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Research Papers: Flows in Complex Systems

Prediction of Capillary Tube Adiabatic Flow Properties in the Absence of Precise Geometric Information

[+] Author and Article Information
Bahman Abbasi

General Electric Appliances—Refrigeration,
Appliance Park, AP5-2N-11,
Louisville, KY 40225
e-mail: Bahman.Abbasi@ge.com

Contributed by the Fluids Engineering Division of ASME for publication in the JOURNAL OF FLUIDS ENGINEERING. Manuscript received July 24, 2012; final manuscript received April 11, 2013; published online June 10, 2013. Assoc. Editor: Michael G. Olsen.

J. Fluids Eng 135(9), 091102 (Jun 10, 2013) (8 pages) Paper No: FE-12-1345; doi: 10.1115/1.4024203 History: Received July 24, 2012; Revised April 11, 2013

Capillary tubes have been used in household refrigerators and other cooling systems for several decades. Complicated geometry, inevitable manufacturing variations, and complex two-phase phenomena have been major prohibitory factors in the development of reliable and efficient modeling tools to analyze the flow properties inside capillary tubes. Friction factor correlations as are available in the open literature, and as examined by the author, unanimously fail to give an accurate analysis of the refrigerant flow. The delicate operation of a capillary tube makes experimentation cumbersome, time and cost intensive, and prone to errors. The present study introduces a method to utilize the data obtained from a standard nitrogen flow test for a given capillary tube to compensate for the geometric uncertainties and predict refrigerant flow properties through the tube at any desired spatial resolution, inlet state, and flow rate. Therefore, exploratory studies and capillary tube modifications for the purpose of system development and optimization can be greatly simplified.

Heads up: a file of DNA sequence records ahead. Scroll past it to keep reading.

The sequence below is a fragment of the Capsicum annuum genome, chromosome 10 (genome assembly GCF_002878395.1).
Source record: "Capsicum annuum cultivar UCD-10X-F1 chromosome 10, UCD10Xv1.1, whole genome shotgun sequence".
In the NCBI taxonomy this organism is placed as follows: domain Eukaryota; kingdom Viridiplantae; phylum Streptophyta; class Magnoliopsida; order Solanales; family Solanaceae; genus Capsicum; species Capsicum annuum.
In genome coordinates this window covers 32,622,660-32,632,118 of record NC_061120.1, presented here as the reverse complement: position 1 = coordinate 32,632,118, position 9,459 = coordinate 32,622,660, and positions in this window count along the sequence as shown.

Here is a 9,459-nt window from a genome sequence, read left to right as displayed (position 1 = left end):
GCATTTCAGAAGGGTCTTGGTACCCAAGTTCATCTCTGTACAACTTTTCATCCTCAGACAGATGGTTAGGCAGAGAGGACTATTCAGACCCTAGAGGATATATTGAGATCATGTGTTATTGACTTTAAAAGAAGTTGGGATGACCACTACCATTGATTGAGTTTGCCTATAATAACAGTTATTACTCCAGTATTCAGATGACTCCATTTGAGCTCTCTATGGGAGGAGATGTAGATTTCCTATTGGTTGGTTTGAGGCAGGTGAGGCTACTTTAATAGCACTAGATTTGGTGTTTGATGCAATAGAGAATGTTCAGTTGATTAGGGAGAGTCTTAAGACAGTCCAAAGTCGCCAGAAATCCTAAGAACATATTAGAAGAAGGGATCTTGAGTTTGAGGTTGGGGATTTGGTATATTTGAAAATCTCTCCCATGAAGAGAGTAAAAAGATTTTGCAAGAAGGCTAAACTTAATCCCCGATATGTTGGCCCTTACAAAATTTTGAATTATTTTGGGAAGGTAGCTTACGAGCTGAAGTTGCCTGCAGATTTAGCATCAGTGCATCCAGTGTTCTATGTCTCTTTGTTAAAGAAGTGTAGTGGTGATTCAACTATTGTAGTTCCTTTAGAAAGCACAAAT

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References

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Figures

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Fig. 1

Measured versus predicted pressure profile along a typical capillary tube with a nominal inner diameter of 1 mm (refer to Case I for the details of the experiment and additional information)

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Fig. 2

Measured versus predicted pressure profile along a coiled capillary tube with a nominal inner diameter of 1 mm (refer to Case II for the details of the experiment and additional information)

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Fig. 3

Nitrogen flow rate measurement setup

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Fig. 4

Refrigeration cycle test equipment

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Fig. 5

Schematic of capillary tube I

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Fig. 6

Measured versus predicted R-134a pressure for Case Study I (compare Run 3 with Fig. 1)

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Fig. 8

Measured versus predicted R-134a pressure for Case Study II

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Fig. 9

Capillary tube III

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Fig. 10

Measured versus predicted R-134a pressure for Case Study III

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